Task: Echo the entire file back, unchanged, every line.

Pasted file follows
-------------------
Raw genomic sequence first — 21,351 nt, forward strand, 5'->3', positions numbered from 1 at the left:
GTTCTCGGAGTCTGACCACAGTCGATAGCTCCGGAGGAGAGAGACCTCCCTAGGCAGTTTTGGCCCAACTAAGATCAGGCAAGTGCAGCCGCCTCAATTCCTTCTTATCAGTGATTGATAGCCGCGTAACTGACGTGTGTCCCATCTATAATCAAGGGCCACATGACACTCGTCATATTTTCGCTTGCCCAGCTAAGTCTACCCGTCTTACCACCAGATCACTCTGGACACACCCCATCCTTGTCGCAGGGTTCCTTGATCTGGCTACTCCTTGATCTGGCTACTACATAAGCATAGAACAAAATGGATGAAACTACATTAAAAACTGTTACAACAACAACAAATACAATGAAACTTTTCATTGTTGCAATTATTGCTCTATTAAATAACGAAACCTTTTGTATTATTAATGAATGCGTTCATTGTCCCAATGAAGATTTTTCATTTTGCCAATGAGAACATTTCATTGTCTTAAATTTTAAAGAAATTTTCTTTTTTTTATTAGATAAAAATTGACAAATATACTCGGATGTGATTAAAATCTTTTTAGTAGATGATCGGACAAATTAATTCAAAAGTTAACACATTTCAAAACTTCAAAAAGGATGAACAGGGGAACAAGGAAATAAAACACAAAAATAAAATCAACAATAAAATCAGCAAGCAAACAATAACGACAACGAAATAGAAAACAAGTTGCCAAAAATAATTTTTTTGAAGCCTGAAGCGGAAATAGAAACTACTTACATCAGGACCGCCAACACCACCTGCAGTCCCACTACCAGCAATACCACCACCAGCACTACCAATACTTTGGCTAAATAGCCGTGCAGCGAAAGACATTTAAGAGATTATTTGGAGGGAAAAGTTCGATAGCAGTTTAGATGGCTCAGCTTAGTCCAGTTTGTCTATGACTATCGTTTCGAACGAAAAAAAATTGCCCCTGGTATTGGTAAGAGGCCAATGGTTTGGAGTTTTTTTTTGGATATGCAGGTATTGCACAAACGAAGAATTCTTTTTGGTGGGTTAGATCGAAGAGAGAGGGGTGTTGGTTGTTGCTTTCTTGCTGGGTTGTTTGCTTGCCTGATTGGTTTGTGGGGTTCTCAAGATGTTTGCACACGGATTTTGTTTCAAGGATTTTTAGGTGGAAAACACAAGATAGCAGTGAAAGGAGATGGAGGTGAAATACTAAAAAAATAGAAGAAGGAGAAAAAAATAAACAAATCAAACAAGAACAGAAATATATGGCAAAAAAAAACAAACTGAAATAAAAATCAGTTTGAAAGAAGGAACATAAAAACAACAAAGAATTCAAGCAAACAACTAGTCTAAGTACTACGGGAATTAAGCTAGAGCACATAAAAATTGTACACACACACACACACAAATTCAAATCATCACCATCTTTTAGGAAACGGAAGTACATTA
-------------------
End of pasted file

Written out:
Raw genomic sequence first — 21,351 nt, forward strand, 5'->3', positions numbered from 1 at the left:
GTTCTCGGAGTCTGACCACAGTCGATAGCTCCGGAGGAGAGAGACCTCCCTAGGCAGTTTTGGCCCAACTAAGATCAGGCAAGTGCAGCCGCCTCAATTCCTTCTTATCAGTGATTGATAGCCGCGTAACTGACGTGTGTCCCATCTATAATCAAGGGCCACATGACACTCGTCATATTTTCGCTTGCCCAGCTAAGTCTACCCGTCTTACCACCAGATCACTCTGGACACACCCCATCCTTGTCGCAGGGTTCCTTGATCTGGCTACTCCTTGATCTGGCTACTACATAAGCATAGAACAAAATGGATGAAACTACATTAAAAACTGTTACAACAACAACAAATACAATGAAACTTTTCATTGTTGCAATTATTGCTCTATTAAATAACGAAACCTTTTGTATTATTAATGAATGCGTTCATTGTCCCAATGAAGATTTTTCATTTTGCCAATGAGAACATTTCATTGTCTTAAATTTTAAAGAAATTTTCTTTTTTTTATTAGATAAAAATTGACAAATATACTCGGATGTGATTAAAATCTTTTTAGTAGATGATCGGACAAATTAATTCAAAAGTTAACACATTTCAAAACTTCAAAAAGGATGAACAGGGGAACAAGGAAATAAAACACAAAAATAAAATCAACAATAAAATCAGCAAGCAAACAATAACGACAACGAAATAGAAAACAAGTTGCCAAAAATAATTTTTTTGAAGCCTGAAGCGGAAATAGAAACTACTTACATCAGGACCGCCAACACCACCTGCAGTCCCACTACCAGCAATACCACCACCAGCACTACCAATACTTTGGCTAAATAGCCGTGCAGCGAAAGACATTTAAGAGATTATTTGGAGGGAAAAGTTCGATAGCAGTTTAGATGGCTCAGCTTAGTCCAGTTTGTCTATGACTATCGTTTCGAACGAAAAAAAATTGCCCCTGGTATTGGTAAGAGGCCAATGGTTTGGAGTTTTTTTTTGGATATGCAGGTATTGCACAAACGAAGAATTCTTTTTGGTGGGTTAGATCGAAGAGAGAGGGGTGTTGGTTGTTGCTTTCTTGCTGGGTTGTTTGCTTGCCTGATTGGTTTGTGGGGTTCTCAAGATGTTTGCACACGGATTTTGTTTCAAGGATTTTTAGGTGGAAAACACAAGATAGCAGTGAAAGGAGATGGAGGTGAAATACTAAAAAAATAGAAGAAGGAGAAAAAAATAAACAAATCAAACAAGAACAGAAATATATGGCAAAAAAAAACAAACTGAAATAAAAATCAGTTTGAAAGAAGGAACATAAAAACAACAAAGAATTCAAGCAAACAACTAGTCTAAGTACTACGGGAATTAAGCTAGAGCACATAAAAATTGTACACACACACACACACAAATTCAAATCATCACCATCTTTTAGGAAACGGAAGTACATTA